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The 2019 Access to Seeds Index for Global Seed Companies is made up of 13 leading global companies in field crop and vegetable seeds as well as regional leaders with a global presence. The insights below are based on publicly available information and information disclosed by the companies on engagement.
Only six global seed companies state that nutritional value is a target for their breeding programs. Although this is a slight improvement on the four companies identified in 2016, increased yield and tolerance to biotic and abiotic stresses once again have the highest priority.
For vegetables specifically, shelf life is considered an important breeding target. The top four targets – increased yield, tolerance to abiotic and biotic stresses and shelf life – are relevant for farmers’ profitability. Breeding targets with relevance to consumption – local tastes and cultural preferences as well as nutritional value – are mentioned least often as a breeding priority.
Similarly, when marketing their seeds to farmers, global seed companies put most emphasis on traits related to crop growth: resistance to pests and diseases and maturity rate. Drought tolerance is highlighted about 50% of the time. Often this relates to special varieties aimed at farmers in specific regions.
For vegetables, culinary or cultural preferences and shelf life, which are seen as less relevant for field crops, are emphasized. Although slightly higher for vegetables than for field crops, nutritional value is the characteristic emphasized least in marketing.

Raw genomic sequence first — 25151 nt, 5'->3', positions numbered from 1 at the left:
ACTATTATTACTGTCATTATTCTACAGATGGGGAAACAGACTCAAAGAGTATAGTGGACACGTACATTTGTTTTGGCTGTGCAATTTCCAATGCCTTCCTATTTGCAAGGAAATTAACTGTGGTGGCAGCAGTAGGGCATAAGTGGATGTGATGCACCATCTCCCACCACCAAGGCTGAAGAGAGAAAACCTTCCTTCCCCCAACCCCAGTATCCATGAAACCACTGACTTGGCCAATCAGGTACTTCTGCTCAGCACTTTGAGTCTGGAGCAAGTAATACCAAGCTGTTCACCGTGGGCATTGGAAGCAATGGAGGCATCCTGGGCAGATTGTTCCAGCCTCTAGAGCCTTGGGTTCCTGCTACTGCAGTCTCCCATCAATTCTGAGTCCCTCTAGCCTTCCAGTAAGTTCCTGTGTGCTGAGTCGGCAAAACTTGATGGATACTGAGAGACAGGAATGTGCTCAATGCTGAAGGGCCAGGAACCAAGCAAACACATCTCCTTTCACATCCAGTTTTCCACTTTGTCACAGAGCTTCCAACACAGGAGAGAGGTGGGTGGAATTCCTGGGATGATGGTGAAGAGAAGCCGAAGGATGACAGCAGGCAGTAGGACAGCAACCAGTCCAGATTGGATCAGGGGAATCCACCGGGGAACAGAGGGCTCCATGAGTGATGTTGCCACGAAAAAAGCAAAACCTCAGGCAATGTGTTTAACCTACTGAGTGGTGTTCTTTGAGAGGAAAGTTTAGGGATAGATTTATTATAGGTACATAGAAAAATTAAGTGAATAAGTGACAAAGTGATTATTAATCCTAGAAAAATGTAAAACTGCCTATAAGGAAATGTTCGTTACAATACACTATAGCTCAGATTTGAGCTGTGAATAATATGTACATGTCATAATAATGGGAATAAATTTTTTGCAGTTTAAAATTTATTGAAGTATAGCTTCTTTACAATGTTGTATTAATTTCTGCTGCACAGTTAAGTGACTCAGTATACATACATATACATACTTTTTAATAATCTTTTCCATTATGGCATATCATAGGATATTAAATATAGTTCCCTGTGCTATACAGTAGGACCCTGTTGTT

Companies such as Bejo, East-West Seed, Enza Zaden and Rijk Zwaan state that they are contributing to nutrition outcomes by offering a diverse portfolio of vegetable crops. As vegetables are well-known sources of vitamins and minerals, they play an important role in a healthy diet.
Rijk Zwaan is part of the Amsterdam Initiative against Malnutrition (AIM), which aims to improve food and nutrition security in Tanzania, in part by increasing the availability of nutritious vegetables for consumers. Limagrain emphasizes portfolio diversity – including its breeding activities for local vegetable crops – as a means to improve access to nutritious foods.
Enhancing the nutritional value of field crops (or staple crops) can be an effective strategy in regions where people suffer from malnutrition caused by a lack of access to a diverse diet. Several companies are active in this area in collaboration with dedicated research institutes or projects.
Bayer is partnering with HarvestPlus on the development of biofortified millet, by participating in multi-location hybrid and parent seed trials for high-iron lines that have the potential to address the iron requirements of rural communities. Corteva Agriscience’s Africa Biofortified Sorghum project, in partnership with Africa Harvest, Nigeria’s Institute for Agricultural Research (IAR) and Kenya Agricultural and Livestock Research Organization (KALRO), employs transgenic techniques to increase levels of vitamin A, iron and zinc in sorghum.
The Syngenta Foundation is collaborating with HarvestPlus to improve the nutritional value of staple foods. Through conventional breeding, HarvestPlus has developed and released an orange-colored sweet potato in Uganda and Mozambique that is rich in vitamin A. Although the Syngenta Foundation facilitates partnerships that develop crops with improved nutritional value, the company itself does not report developing varieties with such traits.
Although forage crops are currently not in the scope of the index, one approach to improving the nutritional value of food through forage crops is worth mentioning. Advanta reports conducting ‘feeding trials’ with cows, which were shown to improve milk production and the nutritional value of the milk.
As such, these trials, which were undertaken in collaboration with the Indian College of Veterinary Science and Animal Husbandry, suggest that Advanta’s forage crops contain higher levels of crude protein and energy, resulting in a higher milk yield compared to local forage crops. Advanta aims to raise awareness among farmers that using these crops can have a positive return on investment, for the reasons outlined above.